The Minnesota Clean Water and Drinking Water Revolving Fund programs are administered by the Minnesota Public Facilities Authority (PFA), together with the Minnesota Pollution Control Agency and Minnesota Department of Health.  The deadlines for submission to both programs’ 2012 Project Priority Lists were late spring 2011 for projects to be under construction before June 30, 2012.  Projects on the Clean Water Revolving Fund 2011 list were automatically listed on the 2012 list unless the project has received funding, requested removal, or shown no progress in the past five years.  The deadline for both programs’ 2011 Intended Use Plan was June 3, 2011.

Interest rates are determined by a market rate index (market scale) or the PFA’s bond market rate (Authority scale), whichever is higher, less a 1.50 percent discount approved by the PFA. Borrowers with a service area population under 2,500 may be entitled to additional discounts. Loans are amortized up to a maximum of 20 years or up to 30 years if the average annual residential cost would exceed 1.4 percent of median household income.

South Dakota
The Clean Water and Drinking Water SRF programs are managed by the SD Department of Environment and Natural Resources.  The Department accepts applications four times per year for technical review, financial analysis, and consideration by the Board of Water and Natural Resources.  Applications must be received on or before the first day of January, April, July, and October.  The current interest rates and terms are 2.25 percent for up to 10 years or 3.0 percent for 11-20 years.  Borrowers meeting the criteria of a disadvantaged community may be eligible for reduced interest rates and a term up to 30 years.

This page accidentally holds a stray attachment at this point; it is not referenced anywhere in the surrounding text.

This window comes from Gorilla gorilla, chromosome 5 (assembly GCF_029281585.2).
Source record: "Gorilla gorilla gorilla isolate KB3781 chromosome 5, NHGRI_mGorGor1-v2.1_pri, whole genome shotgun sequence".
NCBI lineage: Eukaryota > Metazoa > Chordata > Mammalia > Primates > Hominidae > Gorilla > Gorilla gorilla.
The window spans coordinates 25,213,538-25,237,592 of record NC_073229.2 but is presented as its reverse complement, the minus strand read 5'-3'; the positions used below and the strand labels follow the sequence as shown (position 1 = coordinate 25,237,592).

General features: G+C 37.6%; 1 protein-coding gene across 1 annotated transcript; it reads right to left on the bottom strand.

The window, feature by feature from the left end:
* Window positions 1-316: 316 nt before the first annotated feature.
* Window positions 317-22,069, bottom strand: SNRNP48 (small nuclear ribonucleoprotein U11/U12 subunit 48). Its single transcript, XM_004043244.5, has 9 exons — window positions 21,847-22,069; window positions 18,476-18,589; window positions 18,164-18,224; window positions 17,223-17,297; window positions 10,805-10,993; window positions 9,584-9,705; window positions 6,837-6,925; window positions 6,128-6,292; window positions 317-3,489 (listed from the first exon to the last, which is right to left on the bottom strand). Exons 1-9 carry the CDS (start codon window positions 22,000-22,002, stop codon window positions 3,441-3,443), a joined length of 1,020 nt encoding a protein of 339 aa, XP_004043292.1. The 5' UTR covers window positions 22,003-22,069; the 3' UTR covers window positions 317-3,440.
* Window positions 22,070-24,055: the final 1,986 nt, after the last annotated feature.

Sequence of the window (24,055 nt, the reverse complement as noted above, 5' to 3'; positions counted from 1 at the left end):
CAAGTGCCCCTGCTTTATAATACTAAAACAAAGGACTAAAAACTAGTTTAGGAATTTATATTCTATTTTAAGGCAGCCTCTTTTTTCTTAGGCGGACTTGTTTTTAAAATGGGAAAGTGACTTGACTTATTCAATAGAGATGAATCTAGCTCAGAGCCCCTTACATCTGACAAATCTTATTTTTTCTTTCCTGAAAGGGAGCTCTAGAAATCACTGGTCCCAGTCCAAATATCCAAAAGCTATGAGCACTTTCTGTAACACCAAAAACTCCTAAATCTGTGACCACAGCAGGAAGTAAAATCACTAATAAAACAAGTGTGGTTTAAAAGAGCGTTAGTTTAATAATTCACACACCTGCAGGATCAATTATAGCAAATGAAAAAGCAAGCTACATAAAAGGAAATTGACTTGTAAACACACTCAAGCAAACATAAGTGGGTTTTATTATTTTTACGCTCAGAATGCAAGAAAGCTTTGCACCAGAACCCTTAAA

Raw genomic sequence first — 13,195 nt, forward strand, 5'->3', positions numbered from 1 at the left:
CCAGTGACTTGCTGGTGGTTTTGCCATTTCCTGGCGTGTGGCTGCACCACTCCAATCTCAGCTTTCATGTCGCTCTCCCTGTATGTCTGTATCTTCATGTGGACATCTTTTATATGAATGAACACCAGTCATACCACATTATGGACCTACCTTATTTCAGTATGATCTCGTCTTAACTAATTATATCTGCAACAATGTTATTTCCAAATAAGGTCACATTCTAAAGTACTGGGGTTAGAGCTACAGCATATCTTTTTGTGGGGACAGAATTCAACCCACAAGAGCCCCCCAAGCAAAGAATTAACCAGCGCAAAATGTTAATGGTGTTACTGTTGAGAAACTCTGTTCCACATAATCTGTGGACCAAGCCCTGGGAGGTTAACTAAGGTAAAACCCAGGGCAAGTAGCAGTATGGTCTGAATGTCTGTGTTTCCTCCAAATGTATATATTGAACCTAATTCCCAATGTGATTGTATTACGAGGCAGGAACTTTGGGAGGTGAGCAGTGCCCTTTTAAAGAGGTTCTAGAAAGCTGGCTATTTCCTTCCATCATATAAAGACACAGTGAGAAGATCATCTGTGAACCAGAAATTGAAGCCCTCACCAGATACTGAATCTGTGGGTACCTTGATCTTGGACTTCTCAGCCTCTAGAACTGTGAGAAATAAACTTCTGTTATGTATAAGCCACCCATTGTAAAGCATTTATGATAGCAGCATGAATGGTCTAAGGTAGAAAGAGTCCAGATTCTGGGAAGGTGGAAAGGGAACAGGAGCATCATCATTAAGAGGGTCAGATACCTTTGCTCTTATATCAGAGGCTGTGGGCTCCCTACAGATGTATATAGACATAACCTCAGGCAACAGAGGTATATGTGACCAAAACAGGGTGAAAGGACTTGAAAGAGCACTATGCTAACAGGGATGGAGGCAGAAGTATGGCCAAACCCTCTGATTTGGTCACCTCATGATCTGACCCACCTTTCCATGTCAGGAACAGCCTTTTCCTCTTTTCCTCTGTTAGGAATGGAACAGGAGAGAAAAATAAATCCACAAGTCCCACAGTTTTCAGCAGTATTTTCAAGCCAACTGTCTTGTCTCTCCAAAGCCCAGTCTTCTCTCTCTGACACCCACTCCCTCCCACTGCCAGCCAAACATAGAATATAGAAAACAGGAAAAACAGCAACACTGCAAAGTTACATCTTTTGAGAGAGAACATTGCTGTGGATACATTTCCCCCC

The Wyoming Department of Environmental Quality manages the Clean Water and Drinking Water SRF programs.  The IUPs for both programs are updated in the spring of each year.  Clean Water SRF loans carry an interest rate of 2.5 percent for up to 20 years.  Drinking Water SRF loans carry the same term and interest rate; however, a 0.5 percent fee is collected at the loan closing.

Wyoming draws particular attention to ensuring “capacity development” of loan applicants which must be demonstrated before receiving a loan.  Capacity development is a process where public water supplies examine their operations. Systems are assessed for their technical, financial and managerial capabilities. The purpose is to ensure public water supplies have, or work towards having, these capabilities to ensure ongoing successful operations. Sanitary surveys and worksheets provided by the Water Quality Division are used to complete the assessment.

The SRF programs offer advantageous, below market rate financing for water and wastewater projects; however, it does come with additional administrative requirements associated with SRF financing.  Though these programs vary in design and schedule per state, the SRF program application process is several months in length.  Applicants need to be in contact with the managing state agency very early in the project development stages to ensure a project is included in the PPL and IUP to qualify for funding consideration.

Contact AE2S Nexus for more information.